The time is right for Australia to act to change the ANZUS treaty in a way that gains bipartisan support from both the right and the left of the alliance debate. Even when signed in 1951, Percy Spender, Menzies’s foreign minister considered ANZUS disappointing, especially when compared to the NATO treaty signed only two years earlier. Under the NATO treaty an attack on a signatory commits the US to respond militarily in the threatened country’s defence; ANZUS only commits the US to consultations in times of crisis. Spender considered ANZUS a base‑level document needing later upgrading; now is the time.
Australia had originally hoped ANZUS would place a firm obligation on all signatories to act together to meet common dangers; however the treaty’s wording makes US support for Australia dependent on Washington’s assessment of its interests at the time. Indeed in several tense periods between Indonesia and Australia, the US has avoided harming diplomatic relations with Indonesia by evading giving Australia full support. A treaty’s words may seem mere sophistry, but they have a certain gravitas in demonstrating clearly and publicly the specific agreements nations intend to uphold and under what circumstances.
Historically when conflict threatens, specific treaty obligations are reassuringly honoured three times out of four. Worryingly though, nations go beyond their specified, agreed treaty obligations only about a quarter of the time; Australia’s experience with the US over Indonesia is not unusual. The weak treaty wording means abandonment during a time of crisis has become a realistic fear for successive Australian governments. To allay this, the approach adopted is to consistently support the US during their times of need, hoping to foster strong feelings of needing to reciprocate when Australia calls for support. Since ANZUS was signed, Australia has been involved militarily with the U.S. in Korea, Vietnam, Kuwait, the Persian Gulf, Somalia, Afghanistan and Iraq. Prime Minister Howard’s assessment that alliances are based on mutual obligation graphically illustrates that the hope of reciprocity lies at the heart of Australian strategic thinking.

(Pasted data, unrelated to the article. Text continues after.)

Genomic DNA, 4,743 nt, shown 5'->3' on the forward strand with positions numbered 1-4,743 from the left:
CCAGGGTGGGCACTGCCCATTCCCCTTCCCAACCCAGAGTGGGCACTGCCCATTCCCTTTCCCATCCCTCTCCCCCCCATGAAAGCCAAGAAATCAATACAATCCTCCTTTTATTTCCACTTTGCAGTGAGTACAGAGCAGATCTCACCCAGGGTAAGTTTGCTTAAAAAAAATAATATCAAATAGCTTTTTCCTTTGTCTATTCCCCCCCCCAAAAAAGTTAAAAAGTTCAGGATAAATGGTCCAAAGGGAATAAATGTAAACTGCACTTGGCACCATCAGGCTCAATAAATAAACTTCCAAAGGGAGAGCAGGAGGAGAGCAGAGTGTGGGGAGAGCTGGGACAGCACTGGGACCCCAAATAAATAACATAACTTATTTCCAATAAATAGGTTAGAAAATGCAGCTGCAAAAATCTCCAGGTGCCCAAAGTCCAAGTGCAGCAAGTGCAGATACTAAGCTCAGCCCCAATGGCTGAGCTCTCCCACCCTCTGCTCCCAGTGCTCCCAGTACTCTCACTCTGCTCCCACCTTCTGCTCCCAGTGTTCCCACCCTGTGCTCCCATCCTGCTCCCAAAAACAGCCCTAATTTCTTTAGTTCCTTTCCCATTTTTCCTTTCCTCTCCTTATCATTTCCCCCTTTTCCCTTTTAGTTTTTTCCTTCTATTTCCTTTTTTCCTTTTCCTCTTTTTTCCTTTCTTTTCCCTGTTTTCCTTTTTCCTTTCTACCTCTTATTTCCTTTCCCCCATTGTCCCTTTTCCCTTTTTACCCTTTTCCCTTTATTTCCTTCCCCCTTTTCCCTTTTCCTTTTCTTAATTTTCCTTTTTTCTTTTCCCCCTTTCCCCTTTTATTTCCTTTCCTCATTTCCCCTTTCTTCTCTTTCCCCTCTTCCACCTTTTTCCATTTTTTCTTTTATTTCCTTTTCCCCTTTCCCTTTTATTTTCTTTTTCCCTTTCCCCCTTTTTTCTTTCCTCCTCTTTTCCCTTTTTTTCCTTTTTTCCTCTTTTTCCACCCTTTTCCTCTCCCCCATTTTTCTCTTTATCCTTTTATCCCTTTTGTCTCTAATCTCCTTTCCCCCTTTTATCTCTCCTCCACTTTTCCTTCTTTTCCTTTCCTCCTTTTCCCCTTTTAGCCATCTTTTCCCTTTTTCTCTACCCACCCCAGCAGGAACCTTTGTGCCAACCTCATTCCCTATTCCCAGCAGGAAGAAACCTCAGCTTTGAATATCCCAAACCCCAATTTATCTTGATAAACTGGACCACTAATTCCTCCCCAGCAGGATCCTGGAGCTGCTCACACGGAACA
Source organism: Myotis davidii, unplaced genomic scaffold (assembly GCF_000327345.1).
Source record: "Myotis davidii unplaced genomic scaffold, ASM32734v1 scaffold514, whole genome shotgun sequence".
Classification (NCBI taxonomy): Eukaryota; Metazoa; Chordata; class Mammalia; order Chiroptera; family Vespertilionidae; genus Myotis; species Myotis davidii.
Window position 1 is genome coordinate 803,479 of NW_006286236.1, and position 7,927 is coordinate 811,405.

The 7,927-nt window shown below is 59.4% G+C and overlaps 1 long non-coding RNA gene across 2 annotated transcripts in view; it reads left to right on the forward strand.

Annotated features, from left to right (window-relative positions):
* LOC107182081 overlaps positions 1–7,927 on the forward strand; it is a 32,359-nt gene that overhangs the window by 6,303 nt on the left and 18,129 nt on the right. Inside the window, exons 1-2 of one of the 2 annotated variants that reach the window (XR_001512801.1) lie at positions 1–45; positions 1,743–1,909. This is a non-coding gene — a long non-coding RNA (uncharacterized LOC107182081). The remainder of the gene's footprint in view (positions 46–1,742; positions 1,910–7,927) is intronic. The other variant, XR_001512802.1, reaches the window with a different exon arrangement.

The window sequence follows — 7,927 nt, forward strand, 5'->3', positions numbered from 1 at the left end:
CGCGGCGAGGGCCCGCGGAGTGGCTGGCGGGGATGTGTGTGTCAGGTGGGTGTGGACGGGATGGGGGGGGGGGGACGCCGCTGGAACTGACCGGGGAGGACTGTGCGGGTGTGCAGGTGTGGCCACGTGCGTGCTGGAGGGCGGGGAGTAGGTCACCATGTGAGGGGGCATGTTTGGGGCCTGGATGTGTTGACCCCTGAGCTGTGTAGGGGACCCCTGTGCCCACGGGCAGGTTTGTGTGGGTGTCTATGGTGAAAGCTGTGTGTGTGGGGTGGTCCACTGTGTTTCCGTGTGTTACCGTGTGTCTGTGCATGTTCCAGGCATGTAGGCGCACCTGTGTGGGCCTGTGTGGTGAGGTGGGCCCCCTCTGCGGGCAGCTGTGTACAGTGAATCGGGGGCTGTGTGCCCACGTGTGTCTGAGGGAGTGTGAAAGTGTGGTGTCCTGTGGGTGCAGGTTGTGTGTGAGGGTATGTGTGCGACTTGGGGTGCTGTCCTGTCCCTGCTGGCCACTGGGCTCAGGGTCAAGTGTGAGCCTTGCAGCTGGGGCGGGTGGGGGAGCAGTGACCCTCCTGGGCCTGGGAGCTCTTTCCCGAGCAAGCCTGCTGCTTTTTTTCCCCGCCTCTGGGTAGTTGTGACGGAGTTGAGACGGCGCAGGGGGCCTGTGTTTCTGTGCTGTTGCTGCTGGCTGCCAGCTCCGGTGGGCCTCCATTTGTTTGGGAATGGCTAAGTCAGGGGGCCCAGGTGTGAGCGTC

Thanks to Bill Leak.
The NATO treaty is much more of a security guarantee then ANZUS, but some caution ANZUS is the best Australia can reasonably expect. There is always some bureaucratic anxiety (and inertia) about amending security treaties however opportune the time may seem. In 2004 the US extended NATO security guarantees to Bulgaria, Estonia, Lithuania, Latvia, Romania, Slovakia and Slovenia; Georgia appears next. Given this recent strong US security commitment to these smaller ex‑communist states, Australia could reasonably seek a similar guarantee. The strong relationship between Prime Minister Howard and President Bush would help, but the change in the Second Bush administration to favour multilateralism over unilateral approaches could be decisive. The present Washington consensus favours engaging reliable allies. With worries over North Korea and ongoing Middle East difficulties, the US enhancing trusted and proven alliances appears prudent.
For the realist‑based right of Australian politics deepening the relationship with the hyper‑power US is intrinsically desirable, especially given growing nuclear proliferation concerns. The left wing though wishes Australia would display greater independence from US foreign and defence policy positions. The left’s goal however will remain stillborn while it ignores the reality that reciprocity presently frames the alliance debate. Independence, in terms of being less compelled to support the US in any circumstance, is not sensible for pragmatic Australian governments while US support in crisis situations remains so conditional. Australia felt strongly obliged to support the US in invading Iraq; arguably the doctrine of reciprocity was the compelling factor. By comparison NATO alliance partners France and Germany, being confident of US support in a conflict involving them, could realistically adopt more independent policies. Paradoxically, the left needs a stronger, more certain treaty with the US to give future Australian governments the option to be as independent as the left would wish.
Australia already considers the US alliance the ultimate insurance policy, the time is ripe to make it actually so. A n enhanced NATO‑like treaty in reducing the fear of abandonment by our superpower ally would allow Australia to be more independent in policy making if it so choose. The Australia‑US treaty needs to be made as high‑quality and as robust as the NATO treaty: no more, but no less; Australia and Latvia should be equal. Such an achievement could represent the Howard Government’s greatest long‑term legacy to Australian security.